The only damage we can discover after the bird strike.

    When Anushka is tanked and cleaned we’re ready for boarding. Today we’ll fly on to Gera, in southeast Germany. Here we’ll stay for a night and fly on to Czech Republic tomorrow. Because our engine is still warm the startup is easy. Then we taxi to the runway and takeoff from runway 32. The sight is great, with the sun shining through the rainclouds. On cruise altitude we’re one by one invited to take place on the copilot seat to fly a bit. The Antonov is heavy to steer and every wind shear has to be corrected. Following the GPS we’ll soon pass an airfield, EDBS (Sommerda) which we should see on the lefthand side. After some searching we’re having it in sight. On the airport are four Russian Mig fighters parked. Captain Arjan banks the plane left so we can take some shots.



    It’s a quarter to five when we reach the airport of Gera-Leumnitz. On the approach towards runway 24 we fly low over a 6-lane highway. After parking we notice that the plane should be moved several meters to tighten it to the ground. We think that we’re able to move the plane by hand but Arjan prefers to start the engine and park the plane again. During startup we’re standing outside. Standing there makes you realize how much power this engine produces. It’s almost six o’clock when the sun comes shining underneath the clouds and the light is gorgeous. While everyone is busy to make Ani ready for the night I’m using this fiery light for a few photos.



    With a bus and a tram we’re traveling to our hotel in city centre. On our hotelroom we drop our luggage and then go look for a suitable restaurant. There’s plenty of things to talk about and during our dinner we get to know each other better. Back in the hotel we drink something and don’t make it late today.

    Thursday, October 20th
    After a very diverse breakfast we take a taxi back to the airport. On the way copilot Marcel tells us about another Antonov-2 that is usually parked in one of the hangars at this airport. After bringing our luggage on board Marcel asks one of the guys on the tower if it’s possible for us to take a look inside of the hangar. Indeed there’s one parked there, painted completely blue and the wingtips red, some adjustments have been made to it to make it suitable for parachutists. Back at HA-ANI Captain Jaap, who took a look at the weather says: “If we hurry we could depart exactly between two showers!” We jump in and close the door. Even though we flew some hours yesterday the startup isn’t easy. Just like yesterday it takes three times before the engine runs. For takeoff from runway 24 we have to backtrack the runway. Today our first fuel stop will be on the airport of the Czech city Karlovy Vary. After a short flight of 30 minutes I can see the airport on the righthand side. Jaap takes care for a safe but bumpy touchdown and parks Ani on the platform. Here we’ll tank as much as possible due to the very low fuel price, more than 900 liters. While the pilots stay with the plane we’ll drink a cup of coffee in Karlovy Vary’s brand new terminal. When the flightplan has been made, the landing fees and fuel are paid we can fly on to Prague.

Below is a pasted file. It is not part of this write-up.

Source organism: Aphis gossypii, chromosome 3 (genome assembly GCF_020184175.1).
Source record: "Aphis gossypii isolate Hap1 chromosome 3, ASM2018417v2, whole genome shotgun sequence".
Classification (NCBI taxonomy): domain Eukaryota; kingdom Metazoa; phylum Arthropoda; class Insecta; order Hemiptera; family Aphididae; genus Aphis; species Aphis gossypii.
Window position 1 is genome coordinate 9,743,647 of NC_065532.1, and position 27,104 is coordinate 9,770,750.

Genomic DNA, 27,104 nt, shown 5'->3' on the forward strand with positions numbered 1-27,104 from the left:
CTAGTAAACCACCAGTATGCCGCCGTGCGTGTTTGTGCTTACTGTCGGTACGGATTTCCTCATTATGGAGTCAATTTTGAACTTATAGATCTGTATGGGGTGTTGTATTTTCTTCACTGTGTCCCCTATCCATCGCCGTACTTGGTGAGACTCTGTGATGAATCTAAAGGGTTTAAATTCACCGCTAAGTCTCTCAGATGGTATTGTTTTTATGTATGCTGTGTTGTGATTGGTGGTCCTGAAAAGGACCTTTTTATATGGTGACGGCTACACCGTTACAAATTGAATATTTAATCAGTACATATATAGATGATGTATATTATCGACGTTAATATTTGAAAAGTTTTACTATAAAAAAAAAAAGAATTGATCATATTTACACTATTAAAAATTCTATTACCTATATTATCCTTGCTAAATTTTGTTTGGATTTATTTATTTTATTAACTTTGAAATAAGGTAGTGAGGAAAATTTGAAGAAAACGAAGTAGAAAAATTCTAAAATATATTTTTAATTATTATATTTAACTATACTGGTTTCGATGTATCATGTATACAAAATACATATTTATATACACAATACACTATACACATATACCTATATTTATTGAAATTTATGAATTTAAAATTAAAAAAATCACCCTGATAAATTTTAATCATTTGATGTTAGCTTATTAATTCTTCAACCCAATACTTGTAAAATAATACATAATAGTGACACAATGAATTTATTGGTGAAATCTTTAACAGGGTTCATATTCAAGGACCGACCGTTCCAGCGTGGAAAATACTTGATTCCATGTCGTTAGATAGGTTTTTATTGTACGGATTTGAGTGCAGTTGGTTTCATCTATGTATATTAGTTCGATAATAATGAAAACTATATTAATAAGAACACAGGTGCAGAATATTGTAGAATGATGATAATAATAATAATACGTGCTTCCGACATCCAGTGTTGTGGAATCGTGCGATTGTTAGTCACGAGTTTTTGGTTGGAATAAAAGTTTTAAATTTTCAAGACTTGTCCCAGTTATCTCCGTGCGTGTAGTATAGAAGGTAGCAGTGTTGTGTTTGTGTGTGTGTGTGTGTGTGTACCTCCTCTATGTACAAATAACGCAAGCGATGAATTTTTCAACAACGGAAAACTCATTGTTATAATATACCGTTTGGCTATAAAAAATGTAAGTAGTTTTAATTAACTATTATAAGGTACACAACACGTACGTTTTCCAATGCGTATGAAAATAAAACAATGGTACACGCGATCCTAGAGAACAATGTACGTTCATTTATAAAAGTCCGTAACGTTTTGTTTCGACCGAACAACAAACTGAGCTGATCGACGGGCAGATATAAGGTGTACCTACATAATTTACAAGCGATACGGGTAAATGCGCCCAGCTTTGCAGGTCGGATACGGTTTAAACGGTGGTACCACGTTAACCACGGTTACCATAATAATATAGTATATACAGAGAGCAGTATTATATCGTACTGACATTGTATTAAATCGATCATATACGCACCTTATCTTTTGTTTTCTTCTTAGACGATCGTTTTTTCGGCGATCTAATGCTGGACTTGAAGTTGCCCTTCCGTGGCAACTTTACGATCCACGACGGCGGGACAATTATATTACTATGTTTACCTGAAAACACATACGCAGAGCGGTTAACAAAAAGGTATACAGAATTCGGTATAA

Tanking at Karlovy Vary.

    After more than a half hour we can see the city on the lefthand side. To avoid the high landing fees we won’t fly to Prague’s international airport Ruzyne, but land on Prague-Letňany, a grass field next to the military airbase Kbely. On approach to the field we can see the military base on the righthand side. One of the governments Airbus A319s is parked on the airport, as well as some Tupolevs and a Yak-40. The landing on Letňany is rough, due to the bumpy grass runway. On this field are several Migs parked and I am surprised by the many golf balls laying all around. Later I found out that the airport is also being used as a golf course. There’s another Antonov-2 parked. It’s looking quite new, because it’s one of the last ones built at the PZL-Mielec plant in Poland in 1993.